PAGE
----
When using the Karvonen Method, you should retest your resting HR once every few months to recalculate a target range since resting HR decreases as cardiovascular fitness improves. However, there is a limit as to how much the resting (or running) heart rate will decrease in response to training. The goal is not a heart rate of zero. The lower resting heart rate in endurance-trained runners results from a combination of an increased stroke volume (the volume of blood pumped by the heart's left ventricle with each beat) and an increased activity from the parasympathetic nervous system. Since max HR decreases with age by about 1 beat per minute per year, you should also readjust your target HR as you get older.
It is important to remember that the formula "220 - age" provides only an estimate of the max HR, and may be off by more than 10 to 15 beats per minute. All people of the same age do not have the same max HR. In fact, 68 percent of the population will have a max HR within one standard deviation of the population's average, with 95 percent falling within two standard deviations of the average. This rather large margin of error can lead to prescribing a running intensity that is either too low or too high to achieve the optimal benefit.
The equation tends to overestimate max HR in highly trained runners and underestimate max HR in untrained people. A more accurate way to determine your max HR would be to measure your HR while you perform an all-out running test, such as a race or a time trial.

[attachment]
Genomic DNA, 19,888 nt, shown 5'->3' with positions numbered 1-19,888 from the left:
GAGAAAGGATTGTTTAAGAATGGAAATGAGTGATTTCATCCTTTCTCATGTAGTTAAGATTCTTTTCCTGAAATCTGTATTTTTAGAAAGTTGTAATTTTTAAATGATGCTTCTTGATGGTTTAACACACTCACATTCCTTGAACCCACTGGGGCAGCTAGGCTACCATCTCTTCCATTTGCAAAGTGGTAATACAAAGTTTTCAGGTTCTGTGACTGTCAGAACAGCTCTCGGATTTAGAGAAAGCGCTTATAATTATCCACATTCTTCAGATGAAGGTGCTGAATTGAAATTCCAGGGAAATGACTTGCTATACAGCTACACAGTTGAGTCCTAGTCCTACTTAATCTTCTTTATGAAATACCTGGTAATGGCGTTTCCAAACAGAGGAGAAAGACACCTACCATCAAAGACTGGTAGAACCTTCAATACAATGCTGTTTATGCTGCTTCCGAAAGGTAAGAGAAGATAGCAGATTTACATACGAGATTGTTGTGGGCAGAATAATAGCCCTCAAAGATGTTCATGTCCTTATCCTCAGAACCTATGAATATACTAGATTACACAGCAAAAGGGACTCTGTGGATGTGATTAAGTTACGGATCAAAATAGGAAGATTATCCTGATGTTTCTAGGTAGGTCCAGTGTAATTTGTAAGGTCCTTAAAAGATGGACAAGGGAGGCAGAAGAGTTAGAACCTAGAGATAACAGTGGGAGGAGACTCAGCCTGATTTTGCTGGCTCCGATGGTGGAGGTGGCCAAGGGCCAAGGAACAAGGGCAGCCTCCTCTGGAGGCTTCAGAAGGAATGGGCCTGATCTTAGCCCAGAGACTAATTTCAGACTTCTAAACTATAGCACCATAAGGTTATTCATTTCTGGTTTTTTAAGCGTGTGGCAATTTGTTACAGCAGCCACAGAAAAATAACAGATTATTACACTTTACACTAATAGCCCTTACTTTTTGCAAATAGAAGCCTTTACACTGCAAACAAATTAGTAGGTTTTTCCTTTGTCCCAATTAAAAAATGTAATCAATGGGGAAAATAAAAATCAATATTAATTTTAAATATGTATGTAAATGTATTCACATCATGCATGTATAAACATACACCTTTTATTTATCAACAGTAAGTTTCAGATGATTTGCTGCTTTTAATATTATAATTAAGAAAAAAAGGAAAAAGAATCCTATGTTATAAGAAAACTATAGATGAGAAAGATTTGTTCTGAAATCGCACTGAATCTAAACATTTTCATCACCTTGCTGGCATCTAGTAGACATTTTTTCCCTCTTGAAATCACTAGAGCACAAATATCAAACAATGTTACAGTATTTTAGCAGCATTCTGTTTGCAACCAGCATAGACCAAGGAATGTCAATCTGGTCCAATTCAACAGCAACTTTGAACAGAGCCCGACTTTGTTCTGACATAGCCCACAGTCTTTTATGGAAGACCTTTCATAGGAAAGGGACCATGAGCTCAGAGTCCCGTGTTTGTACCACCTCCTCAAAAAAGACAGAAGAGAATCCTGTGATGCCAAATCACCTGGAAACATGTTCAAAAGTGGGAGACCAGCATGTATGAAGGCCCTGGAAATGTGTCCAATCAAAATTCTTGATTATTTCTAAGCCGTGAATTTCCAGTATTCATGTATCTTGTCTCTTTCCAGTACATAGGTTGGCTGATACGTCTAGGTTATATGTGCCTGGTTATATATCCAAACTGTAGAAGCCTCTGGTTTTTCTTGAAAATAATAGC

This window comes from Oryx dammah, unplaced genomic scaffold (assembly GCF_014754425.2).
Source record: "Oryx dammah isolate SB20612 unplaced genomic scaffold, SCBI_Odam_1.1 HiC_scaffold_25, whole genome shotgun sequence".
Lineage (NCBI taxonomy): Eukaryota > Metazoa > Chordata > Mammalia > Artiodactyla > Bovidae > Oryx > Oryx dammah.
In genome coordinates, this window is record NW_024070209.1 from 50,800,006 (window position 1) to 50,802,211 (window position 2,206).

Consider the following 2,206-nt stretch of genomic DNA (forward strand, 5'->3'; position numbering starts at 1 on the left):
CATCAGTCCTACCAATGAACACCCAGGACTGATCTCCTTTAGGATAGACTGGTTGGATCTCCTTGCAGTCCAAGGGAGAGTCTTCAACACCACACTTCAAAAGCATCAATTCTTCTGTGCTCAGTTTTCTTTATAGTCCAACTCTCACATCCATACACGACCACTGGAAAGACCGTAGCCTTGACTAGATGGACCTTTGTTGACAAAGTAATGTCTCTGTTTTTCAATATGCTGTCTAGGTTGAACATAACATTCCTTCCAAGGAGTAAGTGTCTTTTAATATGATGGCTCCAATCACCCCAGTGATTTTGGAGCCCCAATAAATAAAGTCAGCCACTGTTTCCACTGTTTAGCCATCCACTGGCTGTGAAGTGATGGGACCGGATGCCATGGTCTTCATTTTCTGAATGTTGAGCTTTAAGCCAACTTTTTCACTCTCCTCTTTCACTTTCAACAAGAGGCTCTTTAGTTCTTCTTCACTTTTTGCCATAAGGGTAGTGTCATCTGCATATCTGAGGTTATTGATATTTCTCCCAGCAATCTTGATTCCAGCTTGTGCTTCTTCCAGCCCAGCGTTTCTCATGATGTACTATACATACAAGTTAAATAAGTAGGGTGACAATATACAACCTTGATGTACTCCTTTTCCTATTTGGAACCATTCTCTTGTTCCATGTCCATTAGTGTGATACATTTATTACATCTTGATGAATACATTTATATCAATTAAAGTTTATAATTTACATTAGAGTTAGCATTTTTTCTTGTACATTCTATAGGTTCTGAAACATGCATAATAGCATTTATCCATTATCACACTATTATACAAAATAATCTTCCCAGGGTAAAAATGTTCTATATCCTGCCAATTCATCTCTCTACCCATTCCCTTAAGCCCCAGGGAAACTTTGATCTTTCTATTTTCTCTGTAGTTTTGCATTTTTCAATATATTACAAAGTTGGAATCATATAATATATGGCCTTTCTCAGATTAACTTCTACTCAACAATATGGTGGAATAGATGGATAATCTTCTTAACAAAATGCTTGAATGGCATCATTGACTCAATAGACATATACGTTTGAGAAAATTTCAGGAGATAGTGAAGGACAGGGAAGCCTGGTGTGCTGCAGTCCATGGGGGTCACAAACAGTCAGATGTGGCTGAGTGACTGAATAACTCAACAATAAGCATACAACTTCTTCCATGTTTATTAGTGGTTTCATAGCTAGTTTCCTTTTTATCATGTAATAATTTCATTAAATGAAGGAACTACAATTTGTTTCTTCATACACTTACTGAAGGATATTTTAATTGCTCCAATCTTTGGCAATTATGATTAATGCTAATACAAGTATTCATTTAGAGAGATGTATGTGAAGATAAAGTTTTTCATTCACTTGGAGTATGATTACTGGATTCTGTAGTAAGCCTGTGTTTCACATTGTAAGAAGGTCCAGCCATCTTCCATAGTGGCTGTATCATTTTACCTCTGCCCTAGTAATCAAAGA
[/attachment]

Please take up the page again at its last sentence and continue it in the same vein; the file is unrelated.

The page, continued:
Heart Rate Monitors
Although it can be relatively expensive to purchase a heart rate monitor, and wearing it may take some getting used to, both the time and the cost are worth the knowledge gained from using it. One of the best uses for heart rate monitors is to slow the pace of recovery runs enough so that you recover sufficiently from the previous day's interval workout so you're ready to handle another interval workout the next day.
The heart rate monitor allows for precise determination of the degree of effort. However, it is important to remember that, although the heart rate at any given running intensity can reflect your physical working capacity, there are limitations associated with using heart rate as a single independent variable. Heart rate can vary apart from fitness level, and is often related to emotional state, environmental conditions, amount of sleep or elapsed time after a previous meal.
You can use a heart rate monitor during workouts to link your workout paces with your heart rates. Using these numbers, you can generate an entire heart rate profile. Once this profile is established, you could specifically target your workouts based on heart rate at specific times of the training year. Over months and years of training, pace changes for workouts can be matched with heart rate changes, making the measurement of fitness gains more objective and observable.
Finally, by monitoring training using heart rate, over time you will begin to understand what a given heart rate feels like. This is important because becoming more aware of your body and the link between your physiology and your perceived exertion is a vital step toward high athletic performance. At the very least, it gives you an appreciation for the wonderful adaptations of the runner's body.race.